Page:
It started with passion and ended with passion.
In between West Virginia played again like it cared not a bit about whether it won or lost.
The result was the Mountaineers lost their sixth straight game and seventh in eight games, 83-74, to Iowa State before a crowd announced at 9,413 fans, many of whom were long gone by the time the game ended and quite a few of whom were never there.
The Senior Day loss was WVU’s sixth straight, their longest losing streak since they lost nine in a row in Gale Catlett’s final season, 2002, and left them with a 13-18 record, 6-12 in the Big 12. That will put them against Texas Tech at 7 p.m. on Wednesday in the conference tournament in Kansas City.
If the Mountaineers win they would play No. 1 seed Kansas, which is probably not what they were wishing for.
The early passion came when Deniz Kilicli walked down the carpet with his family, who had come all the way from Turkey to see him play in college for the first time after seldom having missed a game at home.
The crowd’s welcome was long and loud and as they walked down the carpet for the final time, not only was Kilicli waving to them but so was his white-haired, goateed father.
Kilicli met Huggins at the end of the carpet and the two put their arms around each other. This was more than a hug. It was an embrace, a warm, caring embrace.
And a silent one.
“I couldn’t say anything,” Kilicli allowed. “He couldn’t either. It was such a good thing, such a sad thing, the last time to be on the carpet. I was overwhelmed.”
So were the Mountaineers when play started.
Iowa State, which leads the nation in 3-point field goals, was throwing in 3s like were layups, one after another.
By halftime they had hit 8 of 13 of them and led 44-20 over WVU.
The one thing WVU had to talk about was the most memorable move of Kilicli’s career, an inside spin to the right, which is not the way he often goes and then a thunderous dunk that shook the Coliseum.
“That wasn’t something I thought about. It just happened,” Kilicli said.
It was the only thing that happened that made any Mountaineer fan cheer, sort of a birthday gift for school president Jim Clements, who was at courtside celebrating with his family.
“We didn’t run any offense in the first half. Deniz is trying to win, but when he goes and stands on the block they know where he’s going to be. We have to move him; in the second half we back screened for him and got shots in space.”
Something magical happened in the second half and WVU roared back, erasing what would become a 24-point lead and narrowing it to 4.
“We played,” Huggins said. “Earlier in the year, we may have not played that hard in the second half after playing that poorly in the first half.”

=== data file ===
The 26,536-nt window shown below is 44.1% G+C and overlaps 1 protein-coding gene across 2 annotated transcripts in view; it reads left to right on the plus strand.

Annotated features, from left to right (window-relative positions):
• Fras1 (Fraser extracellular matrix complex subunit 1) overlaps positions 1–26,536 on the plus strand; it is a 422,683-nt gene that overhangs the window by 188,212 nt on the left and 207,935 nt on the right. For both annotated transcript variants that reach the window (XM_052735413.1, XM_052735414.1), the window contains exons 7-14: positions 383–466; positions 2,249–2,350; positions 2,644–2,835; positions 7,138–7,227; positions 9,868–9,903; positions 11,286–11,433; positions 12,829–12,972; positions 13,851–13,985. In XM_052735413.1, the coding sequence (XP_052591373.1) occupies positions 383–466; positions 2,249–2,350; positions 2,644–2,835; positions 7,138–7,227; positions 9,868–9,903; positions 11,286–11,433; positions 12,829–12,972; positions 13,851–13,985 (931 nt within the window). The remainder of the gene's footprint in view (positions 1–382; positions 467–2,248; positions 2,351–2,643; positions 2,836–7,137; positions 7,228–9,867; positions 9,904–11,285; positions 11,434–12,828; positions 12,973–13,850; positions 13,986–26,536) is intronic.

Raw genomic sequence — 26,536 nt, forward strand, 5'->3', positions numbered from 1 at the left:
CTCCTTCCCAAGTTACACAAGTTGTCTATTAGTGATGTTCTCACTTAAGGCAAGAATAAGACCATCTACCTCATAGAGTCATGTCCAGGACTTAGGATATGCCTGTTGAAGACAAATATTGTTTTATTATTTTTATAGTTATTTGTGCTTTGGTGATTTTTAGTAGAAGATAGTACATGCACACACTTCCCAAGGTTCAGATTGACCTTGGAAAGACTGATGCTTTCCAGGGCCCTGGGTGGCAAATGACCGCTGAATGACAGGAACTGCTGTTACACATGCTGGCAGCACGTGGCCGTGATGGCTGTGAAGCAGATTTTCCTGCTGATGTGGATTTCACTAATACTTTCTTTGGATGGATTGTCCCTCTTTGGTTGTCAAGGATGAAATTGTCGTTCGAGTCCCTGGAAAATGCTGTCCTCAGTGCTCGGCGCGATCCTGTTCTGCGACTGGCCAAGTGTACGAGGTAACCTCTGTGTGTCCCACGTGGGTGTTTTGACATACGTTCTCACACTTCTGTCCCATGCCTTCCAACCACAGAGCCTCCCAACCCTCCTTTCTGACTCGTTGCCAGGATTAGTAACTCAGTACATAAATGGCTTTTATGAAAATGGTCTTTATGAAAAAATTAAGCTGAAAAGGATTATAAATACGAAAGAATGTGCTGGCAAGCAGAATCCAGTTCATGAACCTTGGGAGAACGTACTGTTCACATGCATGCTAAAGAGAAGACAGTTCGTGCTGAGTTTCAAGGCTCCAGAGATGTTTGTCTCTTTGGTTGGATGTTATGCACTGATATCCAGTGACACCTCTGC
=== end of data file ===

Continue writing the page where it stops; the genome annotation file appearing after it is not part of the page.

This team didn’t quit, even though it was about to give up 83 or more points in three straight games and for the seventh time this season, a staggering total considering that in Huggins’ first two years here didn’t allow 80 points in any game, save for one double-overtime matchup with Oklahoma.
And remember, this is the season when very few teams are scoring 80 points.
Guard Jabarie Hinds, who has been a huge disappointment with his offensive production and shooting, got hot and sparked a 10-point run, Aaric Murray came up with a number of big blocks and points, the defense got tough and force a couple of steals that turned into layups that brought the Mountaineers back.
Hinds scored 8 points in that 10-point run and finished with as WVU’s top scorer with 19.
But they could not make up for the first half.
“If we can play two halves like we play the second half we can play with anyone,” said freshman guard Eron Harris, who finished with 11 points, five assists and two steals.
“Our mindset is that we’re down 20 right from the beginning and we have to fight back,” he continued.
In truth, Harris is part to blame for that. His first halves have been troublesome and this was no different, going 2 for 8 in the half, 1 for 5 from 3-point range.
“I’ve got to be a better first-half player,” Harris admitted.
And so it was that the Mountaineers scored a moral victory by fighting back but there is no column for moral victories in the standings.
From here on out it would appear it’s one loss and the season is over for them, unless they can pull off a miracle run and win the Big 12 Tournament.
Email Bob Hertzel at firstname.lastname@example.org. Follow on Twitter @bhertzel.
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